- Royal Ceramics Ltd v. F. Stephens Supply Co. Ltd
- ₦ 200
Royal Ceramics Ltd v. F. Stephens Supply Co. Ltd
ROYAL CERAMICS LTD.
F. STEPHENS SUPPLY COMPANY LTD.
COURT OF APPEAL
( ABUJA DIVISION )
GEORGE ADESOLA OGUNTADE, JCA ( Presided )
IBRAHIM TANKO MUHAMMAD, JCA
ALBERT GBADEBO ODUYEMI, JCA ( Read the Lead Judgment )
10TH JUNE, 2003
CONTRACT - Contracting parties - Liability of in the event of a breach
- Extent of
CONTRACT - Written contract - Provisions of - Whether extrinsic
evidence can be used to alter or add thereto
COURT - Appeal court - Whether can substitute its own view of facts for
that of trial court
- Special damages - Need to particularly plead and prove
- Bindingness of on parties
the court below was right to hold that the oral discussions for the supply of
talc between the plaintiff and the defendant/appellant is the concluded,
binding and legally enforceable contract between the parties in view of the
F.W.L.R Royal Ceramics Ltd. vs.
F. Stephens Supply Co. Ltd.
Whether or not the learned trial Judge was correct in
his judgment that the local purchase order dated 3/9/96 (exhibit 4) was not the
only contract between the plaintiff/respondent and defendant/appellant in this
Whether the finding of the learned trial Judge that the
plaintiff took the loan of N1.6m and the sum of N15,360,000.00 awarded to the
plaintiff/respondent as interest on the said N1.6m are correctly made having
regard to the law, pleadings and evidence adduced at the trial.
(a) Whether the various reliefs/items of awards
constituting the judgment sum of N22,735.50 awarded to the plaintiff/
respondent in respect of its claims, fully set out at page 110 of the record
(lines 15 - 24) are within the contemplation of the legally enforceable
contract entered into between the parties.
(b) If the
answer to the above is in the affirmative, whether the plaintiff adduced
satisfactory evidence in proof of the said items of award.
Whether on a dispassionate and calm appraisal of the
plaintiffâ€™s/respondentâ€™s further and further amended statement of claim and the
evidence adduced, the plaintiff/respondentâ€™s evidence is not at variance with
Whether or not the entire judgment can be supported
having regard to the pleadings, facts proved and the weight of evidence.
herein as plaintiff caused a writ of summons to be issued against the appellant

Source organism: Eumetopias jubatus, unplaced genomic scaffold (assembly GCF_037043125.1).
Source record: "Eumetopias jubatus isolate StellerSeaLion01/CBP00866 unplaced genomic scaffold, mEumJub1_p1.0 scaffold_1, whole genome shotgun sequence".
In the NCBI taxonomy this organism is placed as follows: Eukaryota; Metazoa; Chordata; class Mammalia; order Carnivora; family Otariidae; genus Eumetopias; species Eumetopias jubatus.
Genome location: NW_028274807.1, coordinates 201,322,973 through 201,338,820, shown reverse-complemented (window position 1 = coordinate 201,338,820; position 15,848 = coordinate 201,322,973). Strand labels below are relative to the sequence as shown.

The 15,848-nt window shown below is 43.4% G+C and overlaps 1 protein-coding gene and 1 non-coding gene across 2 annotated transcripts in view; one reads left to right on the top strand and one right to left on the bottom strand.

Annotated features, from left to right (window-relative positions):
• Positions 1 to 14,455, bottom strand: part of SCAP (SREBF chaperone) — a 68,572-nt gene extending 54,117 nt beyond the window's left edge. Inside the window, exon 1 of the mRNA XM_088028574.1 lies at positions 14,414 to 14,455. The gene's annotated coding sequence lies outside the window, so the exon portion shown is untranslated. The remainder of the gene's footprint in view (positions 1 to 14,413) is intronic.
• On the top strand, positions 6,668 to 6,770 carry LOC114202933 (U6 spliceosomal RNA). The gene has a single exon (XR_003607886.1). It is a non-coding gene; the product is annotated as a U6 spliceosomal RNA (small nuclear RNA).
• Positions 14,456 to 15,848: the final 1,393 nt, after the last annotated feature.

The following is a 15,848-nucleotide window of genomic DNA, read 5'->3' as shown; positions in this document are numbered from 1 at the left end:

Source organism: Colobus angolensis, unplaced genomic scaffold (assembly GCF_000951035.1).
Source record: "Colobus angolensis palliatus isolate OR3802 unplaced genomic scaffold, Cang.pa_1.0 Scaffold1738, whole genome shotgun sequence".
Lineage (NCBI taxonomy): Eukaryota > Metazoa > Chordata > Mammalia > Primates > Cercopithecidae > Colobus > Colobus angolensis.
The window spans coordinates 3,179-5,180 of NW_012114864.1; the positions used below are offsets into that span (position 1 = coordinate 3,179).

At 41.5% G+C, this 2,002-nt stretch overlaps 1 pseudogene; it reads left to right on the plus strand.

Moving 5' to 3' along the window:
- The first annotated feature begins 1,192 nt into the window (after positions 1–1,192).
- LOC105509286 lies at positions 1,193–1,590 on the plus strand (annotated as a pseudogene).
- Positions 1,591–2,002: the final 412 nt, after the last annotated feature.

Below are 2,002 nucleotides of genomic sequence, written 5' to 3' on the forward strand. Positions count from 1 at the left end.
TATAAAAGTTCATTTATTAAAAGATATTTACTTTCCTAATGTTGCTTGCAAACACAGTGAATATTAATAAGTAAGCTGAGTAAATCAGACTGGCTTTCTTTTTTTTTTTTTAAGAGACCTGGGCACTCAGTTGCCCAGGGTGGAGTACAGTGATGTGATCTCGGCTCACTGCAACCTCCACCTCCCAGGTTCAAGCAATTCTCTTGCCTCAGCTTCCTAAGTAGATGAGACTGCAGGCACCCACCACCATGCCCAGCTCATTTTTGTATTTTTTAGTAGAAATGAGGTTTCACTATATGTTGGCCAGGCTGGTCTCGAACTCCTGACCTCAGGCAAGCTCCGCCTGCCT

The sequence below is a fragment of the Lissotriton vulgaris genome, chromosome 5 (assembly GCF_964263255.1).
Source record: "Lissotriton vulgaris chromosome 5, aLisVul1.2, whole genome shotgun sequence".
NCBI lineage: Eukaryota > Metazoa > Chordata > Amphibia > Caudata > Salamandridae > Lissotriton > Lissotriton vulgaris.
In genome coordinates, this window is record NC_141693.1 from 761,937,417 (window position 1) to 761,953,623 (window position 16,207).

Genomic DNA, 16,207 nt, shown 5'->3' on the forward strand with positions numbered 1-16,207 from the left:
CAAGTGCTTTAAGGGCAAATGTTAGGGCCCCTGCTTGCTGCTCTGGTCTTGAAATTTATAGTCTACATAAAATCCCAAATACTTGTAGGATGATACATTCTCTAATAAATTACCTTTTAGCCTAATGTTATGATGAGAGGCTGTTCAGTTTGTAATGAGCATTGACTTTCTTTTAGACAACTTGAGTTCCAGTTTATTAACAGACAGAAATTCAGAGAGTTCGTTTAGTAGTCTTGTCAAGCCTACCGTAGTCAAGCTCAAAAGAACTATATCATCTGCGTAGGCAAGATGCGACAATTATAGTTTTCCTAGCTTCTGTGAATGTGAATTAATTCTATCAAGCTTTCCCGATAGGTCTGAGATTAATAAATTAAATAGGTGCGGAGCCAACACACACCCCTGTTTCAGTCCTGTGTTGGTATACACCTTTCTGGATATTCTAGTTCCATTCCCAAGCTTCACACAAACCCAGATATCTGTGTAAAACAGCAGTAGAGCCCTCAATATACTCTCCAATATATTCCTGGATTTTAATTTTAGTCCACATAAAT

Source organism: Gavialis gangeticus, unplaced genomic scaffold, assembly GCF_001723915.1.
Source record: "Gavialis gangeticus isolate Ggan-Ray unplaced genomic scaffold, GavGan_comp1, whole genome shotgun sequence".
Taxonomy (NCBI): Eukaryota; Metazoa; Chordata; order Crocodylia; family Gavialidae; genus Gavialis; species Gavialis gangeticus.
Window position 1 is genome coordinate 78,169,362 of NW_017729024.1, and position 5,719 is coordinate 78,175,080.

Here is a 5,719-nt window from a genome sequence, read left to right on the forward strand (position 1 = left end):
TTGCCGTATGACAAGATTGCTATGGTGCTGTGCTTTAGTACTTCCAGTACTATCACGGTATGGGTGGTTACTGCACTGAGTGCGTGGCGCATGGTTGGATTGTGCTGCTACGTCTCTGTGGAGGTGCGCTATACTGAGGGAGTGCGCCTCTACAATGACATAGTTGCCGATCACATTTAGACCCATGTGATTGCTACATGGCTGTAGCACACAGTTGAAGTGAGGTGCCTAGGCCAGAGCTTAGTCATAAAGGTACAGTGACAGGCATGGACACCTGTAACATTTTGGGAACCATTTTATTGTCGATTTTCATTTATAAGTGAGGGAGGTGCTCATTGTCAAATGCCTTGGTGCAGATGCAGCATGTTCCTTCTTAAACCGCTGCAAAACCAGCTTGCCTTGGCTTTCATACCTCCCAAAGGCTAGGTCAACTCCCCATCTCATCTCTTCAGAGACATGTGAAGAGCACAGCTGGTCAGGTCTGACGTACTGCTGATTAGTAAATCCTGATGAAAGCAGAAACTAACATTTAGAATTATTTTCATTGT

in the Suleja Judicial Division of the Niger State High Court, claiming a
declaration that the appellantâ€™s oral termination or revocation of the contract
in writing dated 3/9/96 vide a local purchase order for the supply of Talc
Lumps valued at N2.5 million by the respondent to the appellant is wrongful,
improper and constitutes a breach of contract. It was the respondentâ€™s case
that a consultant of the appellant company approached the respondent company
for the supply to the appellant of Talc Lumps for a total value of N5 million, the
commodity being a raw material used by the appellant company for manufacturing
some products in its factory situate at Suleja.
the agreement, an interview was arranged between a director of the respondent
and officials of the appellant. As a result of the discussions the appellant
issued an LPO in favour of the respondent. It was in the course of the
performance of the contract between the parties that a dispute arose.
claimed that the LPO was the first in a series which was orally agreed to be
issued by the appellant in its favour and that in the course of his performing
his obligations under the said LPO the appellant unilaterally committed a
breach on the pretext that it had received other offers from suppliers to take
N2,000 per metric ton of talc instead of the N2,500 which respondent was
equally claimed that it was within the contemplation of the agreement between
the parties that it should acquire a mine and grade an 8 kilometer road to have
access to the mine. In consequence of the alleged breach respondent therefore
claimed under series of head of claim such as loss of anticipated profits, cost
of grading 8km road, cost of securing mining lease, loss of anticipated profit
from full exploitation of the mine occasioned by the breach, interest and
general damages that these claim arose naturally and directly from the breach
by the appellant and that they are consequences forseable from the breach.
denied that it was under any agreement with respondent to acquire a mine, open
it up with an access road or answerable for any financial commitment entered
into by the respondent with third parties other than to pay for any items in
the local purchase order delivered to its premises in the term of the LPO.
Appellant equally denied being in breach of the contract and for any damages
conclusion of the trial, the trial court gave judgment for the respondent and
allowed all the claims of the respondent except the one for loss of anticipated
profit from full exploitation of the mine. The trial court equally awarded both
special and general damages as well as cost in respondentâ€™s favour.
dissatisfied, the appellant has appealed to the Court of Appeal.